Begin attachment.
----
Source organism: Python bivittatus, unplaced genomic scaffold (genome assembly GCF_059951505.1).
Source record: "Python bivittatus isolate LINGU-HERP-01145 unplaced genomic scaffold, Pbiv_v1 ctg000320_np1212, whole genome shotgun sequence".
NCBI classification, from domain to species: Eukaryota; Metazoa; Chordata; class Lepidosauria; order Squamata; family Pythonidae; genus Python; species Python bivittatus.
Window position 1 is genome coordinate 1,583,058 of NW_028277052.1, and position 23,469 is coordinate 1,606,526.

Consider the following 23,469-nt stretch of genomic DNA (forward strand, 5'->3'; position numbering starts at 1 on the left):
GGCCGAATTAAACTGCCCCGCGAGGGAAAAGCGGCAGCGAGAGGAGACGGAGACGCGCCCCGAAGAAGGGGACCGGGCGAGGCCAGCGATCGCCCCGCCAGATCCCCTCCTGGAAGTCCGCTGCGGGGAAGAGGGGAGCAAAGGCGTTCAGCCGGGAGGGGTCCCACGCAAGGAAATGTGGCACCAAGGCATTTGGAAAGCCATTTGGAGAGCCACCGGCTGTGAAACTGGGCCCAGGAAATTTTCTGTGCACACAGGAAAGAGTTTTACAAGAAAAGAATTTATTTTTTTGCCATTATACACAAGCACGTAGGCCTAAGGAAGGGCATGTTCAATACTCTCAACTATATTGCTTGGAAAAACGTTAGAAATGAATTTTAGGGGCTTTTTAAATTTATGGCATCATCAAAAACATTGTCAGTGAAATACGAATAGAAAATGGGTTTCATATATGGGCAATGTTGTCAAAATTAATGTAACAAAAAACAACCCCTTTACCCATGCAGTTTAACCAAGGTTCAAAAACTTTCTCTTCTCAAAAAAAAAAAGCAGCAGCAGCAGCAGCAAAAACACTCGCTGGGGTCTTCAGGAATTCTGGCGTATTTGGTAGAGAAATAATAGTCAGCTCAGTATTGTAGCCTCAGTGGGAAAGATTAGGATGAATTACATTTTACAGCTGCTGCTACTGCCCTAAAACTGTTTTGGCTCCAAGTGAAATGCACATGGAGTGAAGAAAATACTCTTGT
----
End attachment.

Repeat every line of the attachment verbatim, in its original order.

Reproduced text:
Source organism: Python bivittatus, unplaced genomic scaffold (genome assembly GCF_059951505.1).
Source record: "Python bivittatus isolate LINGU-HERP-01145 unplaced genomic scaffold, Pbiv_v1 ctg000320_np1212, whole genome shotgun sequence".
NCBI classification, from domain to species: Eukaryota; Metazoa; Chordata; class Lepidosauria; order Squamata; family Pythonidae; genus Python; species Python bivittatus.
Window position 1 is genome coordinate 1,583,058 of NW_028277052.1, and position 23,469 is coordinate 1,606,526.

Consider the following 23,469-nt stretch of genomic DNA (forward strand, 5'->3'; position numbering starts at 1 on the left):
GGCCGAATTAAACTGCCCCGCGAGGGAAAAGCGGCAGCGAGAGGAGACGGAGACGCGCCCCGAAGAAGGGGACCGGGCGAGGCCAGCGATCGCCCCGCCAGATCCCCTCCTGGAAGTCCGCTGCGGGGAAGAGGGGAGCAAAGGCGTTCAGCCGGGAGGGGTCCCACGCAAGGAAATGTGGCACCAAGGCATTTGGAAAGCCATTTGGAGAGCCACCGGCTGTGAAACTGGGCCCAGGAAATTTTCTGTGCACACAGGAAAGAGTTTTACAAGAAAAGAATTTATTTTTTTGCCATTATACACAAGCACGTAGGCCTAAGGAAGGGCATGTTCAATACTCTCAACTATATTGCTTGGAAAAACGTTAGAAATGAATTTTAGGGGCTTTTTAAATTTATGGCATCATCAAAAACATTGTCAGTGAAATACGAATAGAAAATGGGTTTCATATATGGGCAATGTTGTCAAAATTAATGTAACAAAAAACAACCCCTTTACCCATGCAGTTTAACCAAGGTTCAAAAACTTTCTCTTCTCAAAAAAAAAAAGCAGCAGCAGCAGCAGCAAAAACACTCGCTGGGGTCTTCAGGAATTCTGGCGTATTTGGTAGAGAAATAATAGTCAGCTCAGTATTGTAGCCTCAGTGGGAAAGATTAGGATGAATTACATTTTACAGCTGCTGCTACTGCCCTAAAACTGTTTTGGCTCCAAGTGAAATGCACATGGAGTGAAGAAAATACTCTTGT